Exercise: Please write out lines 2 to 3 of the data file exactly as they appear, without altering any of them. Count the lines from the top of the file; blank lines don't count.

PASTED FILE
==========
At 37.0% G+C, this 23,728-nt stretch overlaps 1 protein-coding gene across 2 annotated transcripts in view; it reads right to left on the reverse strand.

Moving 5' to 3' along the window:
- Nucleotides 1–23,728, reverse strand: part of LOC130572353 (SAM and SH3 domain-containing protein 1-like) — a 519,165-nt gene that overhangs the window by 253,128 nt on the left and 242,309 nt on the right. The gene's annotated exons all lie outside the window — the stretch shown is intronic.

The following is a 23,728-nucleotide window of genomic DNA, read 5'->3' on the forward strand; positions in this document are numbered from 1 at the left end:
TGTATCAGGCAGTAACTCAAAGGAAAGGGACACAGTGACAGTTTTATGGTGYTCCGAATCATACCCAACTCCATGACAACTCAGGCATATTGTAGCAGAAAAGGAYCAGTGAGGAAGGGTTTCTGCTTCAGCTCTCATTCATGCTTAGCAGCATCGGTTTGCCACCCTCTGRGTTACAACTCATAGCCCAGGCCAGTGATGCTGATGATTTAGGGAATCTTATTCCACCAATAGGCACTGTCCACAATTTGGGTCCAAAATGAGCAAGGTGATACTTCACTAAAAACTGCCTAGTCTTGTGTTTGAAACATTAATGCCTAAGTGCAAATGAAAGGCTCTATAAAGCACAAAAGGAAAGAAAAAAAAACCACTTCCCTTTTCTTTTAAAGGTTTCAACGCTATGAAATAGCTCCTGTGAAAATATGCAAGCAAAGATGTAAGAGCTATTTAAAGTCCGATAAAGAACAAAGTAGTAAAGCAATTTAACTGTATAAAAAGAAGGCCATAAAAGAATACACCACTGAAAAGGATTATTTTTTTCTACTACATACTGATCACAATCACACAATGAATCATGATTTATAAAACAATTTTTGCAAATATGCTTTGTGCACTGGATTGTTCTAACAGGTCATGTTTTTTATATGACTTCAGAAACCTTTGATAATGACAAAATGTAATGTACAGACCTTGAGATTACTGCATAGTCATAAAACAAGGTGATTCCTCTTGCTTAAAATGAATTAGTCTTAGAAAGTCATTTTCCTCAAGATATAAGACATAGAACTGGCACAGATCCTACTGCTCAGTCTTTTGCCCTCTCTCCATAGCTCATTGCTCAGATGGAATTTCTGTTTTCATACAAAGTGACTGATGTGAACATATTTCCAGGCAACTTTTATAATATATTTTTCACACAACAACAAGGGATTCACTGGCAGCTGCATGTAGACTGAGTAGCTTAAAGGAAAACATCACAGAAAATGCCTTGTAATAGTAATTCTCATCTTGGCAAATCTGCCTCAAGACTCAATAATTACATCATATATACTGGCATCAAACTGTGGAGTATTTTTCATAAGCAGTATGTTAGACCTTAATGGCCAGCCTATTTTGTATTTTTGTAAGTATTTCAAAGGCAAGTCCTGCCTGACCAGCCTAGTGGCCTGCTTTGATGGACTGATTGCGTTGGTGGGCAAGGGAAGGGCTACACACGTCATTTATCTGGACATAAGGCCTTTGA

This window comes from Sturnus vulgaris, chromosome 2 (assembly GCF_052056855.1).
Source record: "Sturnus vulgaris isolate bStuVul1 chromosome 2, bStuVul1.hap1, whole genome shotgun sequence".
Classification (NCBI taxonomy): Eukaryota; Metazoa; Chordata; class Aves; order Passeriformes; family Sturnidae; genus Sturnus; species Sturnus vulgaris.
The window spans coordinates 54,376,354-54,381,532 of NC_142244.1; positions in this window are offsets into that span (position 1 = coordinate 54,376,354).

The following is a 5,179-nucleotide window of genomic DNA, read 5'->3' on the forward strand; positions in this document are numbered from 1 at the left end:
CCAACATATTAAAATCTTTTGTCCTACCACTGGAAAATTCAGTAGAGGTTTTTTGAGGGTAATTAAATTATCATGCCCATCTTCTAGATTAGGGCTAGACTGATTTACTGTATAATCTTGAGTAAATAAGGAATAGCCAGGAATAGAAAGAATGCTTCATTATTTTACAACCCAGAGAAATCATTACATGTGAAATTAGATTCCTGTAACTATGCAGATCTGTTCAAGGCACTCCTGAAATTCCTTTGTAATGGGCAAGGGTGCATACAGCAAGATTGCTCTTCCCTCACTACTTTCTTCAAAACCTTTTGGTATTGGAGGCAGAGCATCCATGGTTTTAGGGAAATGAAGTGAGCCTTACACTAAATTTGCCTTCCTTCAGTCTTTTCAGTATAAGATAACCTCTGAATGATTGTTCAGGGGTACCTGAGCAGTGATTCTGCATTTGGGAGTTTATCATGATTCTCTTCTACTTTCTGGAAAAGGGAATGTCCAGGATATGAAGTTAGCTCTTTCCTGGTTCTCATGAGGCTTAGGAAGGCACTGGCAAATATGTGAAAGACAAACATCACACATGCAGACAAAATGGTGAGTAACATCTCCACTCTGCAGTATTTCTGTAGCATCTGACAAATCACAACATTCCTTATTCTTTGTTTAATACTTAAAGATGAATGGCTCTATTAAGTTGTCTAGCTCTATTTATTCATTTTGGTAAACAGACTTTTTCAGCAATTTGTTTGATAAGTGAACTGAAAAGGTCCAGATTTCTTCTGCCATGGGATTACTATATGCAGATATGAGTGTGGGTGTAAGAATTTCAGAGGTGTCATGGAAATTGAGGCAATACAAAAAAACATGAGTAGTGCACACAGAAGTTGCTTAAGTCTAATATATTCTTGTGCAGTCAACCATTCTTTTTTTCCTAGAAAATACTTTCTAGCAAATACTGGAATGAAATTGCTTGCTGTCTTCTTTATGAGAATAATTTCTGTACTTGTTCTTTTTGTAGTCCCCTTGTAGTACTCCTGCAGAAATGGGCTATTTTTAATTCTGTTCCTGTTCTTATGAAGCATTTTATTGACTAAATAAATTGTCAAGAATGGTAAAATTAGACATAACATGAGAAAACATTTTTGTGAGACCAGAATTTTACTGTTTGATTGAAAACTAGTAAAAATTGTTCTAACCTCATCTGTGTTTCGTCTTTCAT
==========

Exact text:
Moving 5' to 3' along the window:
- Nucleotides 1–23,728, reverse strand: part of LOC130572353 (SAM and SH3 domain-containing protein 1-like) — a 519,165-nt gene that overhangs the window by 253,128 nt on the left and 242,309 nt on the right. The gene's annotated exons all lie outside the window — the stretch shown is intronic.